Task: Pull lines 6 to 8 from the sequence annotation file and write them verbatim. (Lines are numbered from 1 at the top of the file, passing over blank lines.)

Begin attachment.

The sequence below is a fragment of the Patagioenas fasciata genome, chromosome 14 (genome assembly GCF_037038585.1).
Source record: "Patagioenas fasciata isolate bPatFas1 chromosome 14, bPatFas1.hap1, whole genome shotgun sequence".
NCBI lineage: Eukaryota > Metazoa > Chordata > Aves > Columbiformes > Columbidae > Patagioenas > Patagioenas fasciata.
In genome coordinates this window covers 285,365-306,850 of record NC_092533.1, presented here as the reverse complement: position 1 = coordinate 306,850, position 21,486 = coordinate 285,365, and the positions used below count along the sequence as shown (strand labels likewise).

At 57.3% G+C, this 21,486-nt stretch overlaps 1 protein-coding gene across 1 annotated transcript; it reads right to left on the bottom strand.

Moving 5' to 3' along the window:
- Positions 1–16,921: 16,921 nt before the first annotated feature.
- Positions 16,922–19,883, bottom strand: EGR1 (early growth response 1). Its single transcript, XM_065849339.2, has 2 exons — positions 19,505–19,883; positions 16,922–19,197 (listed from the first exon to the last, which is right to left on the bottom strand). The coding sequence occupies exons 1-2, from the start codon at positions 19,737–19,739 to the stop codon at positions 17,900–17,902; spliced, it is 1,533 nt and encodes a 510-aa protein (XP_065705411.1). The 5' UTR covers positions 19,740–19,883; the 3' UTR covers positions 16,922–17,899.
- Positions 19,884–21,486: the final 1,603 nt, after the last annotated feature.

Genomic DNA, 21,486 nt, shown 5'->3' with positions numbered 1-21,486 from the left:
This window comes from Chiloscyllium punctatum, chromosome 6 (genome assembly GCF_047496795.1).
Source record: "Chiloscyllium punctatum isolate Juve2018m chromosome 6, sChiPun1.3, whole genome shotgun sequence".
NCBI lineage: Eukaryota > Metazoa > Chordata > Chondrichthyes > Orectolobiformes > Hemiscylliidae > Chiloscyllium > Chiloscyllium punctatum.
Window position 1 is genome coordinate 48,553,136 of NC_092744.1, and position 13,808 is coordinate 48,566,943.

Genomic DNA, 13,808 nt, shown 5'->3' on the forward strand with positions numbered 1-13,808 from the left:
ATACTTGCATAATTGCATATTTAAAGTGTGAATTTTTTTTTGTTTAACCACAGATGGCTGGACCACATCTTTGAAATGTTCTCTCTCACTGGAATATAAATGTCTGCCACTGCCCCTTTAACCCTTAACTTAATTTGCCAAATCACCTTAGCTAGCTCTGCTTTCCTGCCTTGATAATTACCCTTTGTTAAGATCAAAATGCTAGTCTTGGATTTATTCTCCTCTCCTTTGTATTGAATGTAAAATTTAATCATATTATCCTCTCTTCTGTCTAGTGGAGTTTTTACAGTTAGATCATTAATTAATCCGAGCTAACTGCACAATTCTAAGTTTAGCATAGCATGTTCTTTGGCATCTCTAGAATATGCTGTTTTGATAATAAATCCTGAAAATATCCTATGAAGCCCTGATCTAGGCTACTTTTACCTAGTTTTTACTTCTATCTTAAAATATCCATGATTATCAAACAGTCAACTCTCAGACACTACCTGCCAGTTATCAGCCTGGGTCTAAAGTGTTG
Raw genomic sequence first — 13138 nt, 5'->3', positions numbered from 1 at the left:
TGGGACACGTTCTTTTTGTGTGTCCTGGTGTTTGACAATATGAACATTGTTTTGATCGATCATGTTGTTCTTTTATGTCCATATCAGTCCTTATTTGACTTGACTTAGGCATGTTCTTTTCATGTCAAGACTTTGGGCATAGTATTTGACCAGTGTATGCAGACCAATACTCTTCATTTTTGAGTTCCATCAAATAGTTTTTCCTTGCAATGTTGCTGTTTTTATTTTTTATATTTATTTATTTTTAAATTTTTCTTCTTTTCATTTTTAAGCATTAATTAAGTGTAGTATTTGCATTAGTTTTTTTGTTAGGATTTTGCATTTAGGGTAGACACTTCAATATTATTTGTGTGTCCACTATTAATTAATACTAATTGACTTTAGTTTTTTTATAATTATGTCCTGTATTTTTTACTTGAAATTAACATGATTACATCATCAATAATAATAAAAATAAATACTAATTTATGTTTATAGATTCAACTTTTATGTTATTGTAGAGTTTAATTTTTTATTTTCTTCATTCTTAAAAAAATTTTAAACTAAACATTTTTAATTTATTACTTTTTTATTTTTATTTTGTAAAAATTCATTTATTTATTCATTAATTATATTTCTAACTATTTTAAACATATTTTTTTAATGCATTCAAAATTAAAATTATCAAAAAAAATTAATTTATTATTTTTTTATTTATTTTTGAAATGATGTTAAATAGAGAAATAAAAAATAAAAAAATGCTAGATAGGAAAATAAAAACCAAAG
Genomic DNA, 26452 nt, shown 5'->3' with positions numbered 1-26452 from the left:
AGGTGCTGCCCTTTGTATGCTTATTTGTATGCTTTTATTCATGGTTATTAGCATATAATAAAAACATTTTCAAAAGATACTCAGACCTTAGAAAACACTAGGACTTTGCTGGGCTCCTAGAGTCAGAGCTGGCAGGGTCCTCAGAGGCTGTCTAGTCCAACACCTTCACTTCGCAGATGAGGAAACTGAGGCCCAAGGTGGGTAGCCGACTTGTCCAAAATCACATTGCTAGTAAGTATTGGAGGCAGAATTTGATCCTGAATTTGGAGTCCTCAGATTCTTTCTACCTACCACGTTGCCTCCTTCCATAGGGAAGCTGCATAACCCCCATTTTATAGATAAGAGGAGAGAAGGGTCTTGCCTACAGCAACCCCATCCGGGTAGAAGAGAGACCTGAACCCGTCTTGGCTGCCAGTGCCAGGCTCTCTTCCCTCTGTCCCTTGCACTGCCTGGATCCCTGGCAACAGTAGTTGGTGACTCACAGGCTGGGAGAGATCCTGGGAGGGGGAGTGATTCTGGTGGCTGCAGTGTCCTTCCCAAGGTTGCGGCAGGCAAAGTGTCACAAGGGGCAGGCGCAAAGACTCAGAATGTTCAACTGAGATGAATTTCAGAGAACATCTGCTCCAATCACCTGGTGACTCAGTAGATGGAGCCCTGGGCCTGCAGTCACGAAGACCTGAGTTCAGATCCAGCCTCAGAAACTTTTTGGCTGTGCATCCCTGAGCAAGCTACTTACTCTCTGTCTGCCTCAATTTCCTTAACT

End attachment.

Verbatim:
Moving 5' to 3' along the window:
- Positions 1–16,921: 16,921 nt before the first annotated feature.
- Positions 16,922–19,883, bottom strand: EGR1 (early growth response 1). Its single transcript, XM_065849339.2, has 2 exons — positions 19,505–19,883; positions 16,922–19,197 (listed from the first exon to the last, which is right to left on the bottom strand). The coding sequence occupies exons 1-2, from the start codon at positions 19,737–19,739 to the stop codon at positions 17,900–17,902; spliced, it is 1,533 nt and encodes a 510-aa protein (XP_065705411.1). The 5' UTR covers positions 19,740–19,883; the 3' UTR covers positions 16,922–17,899.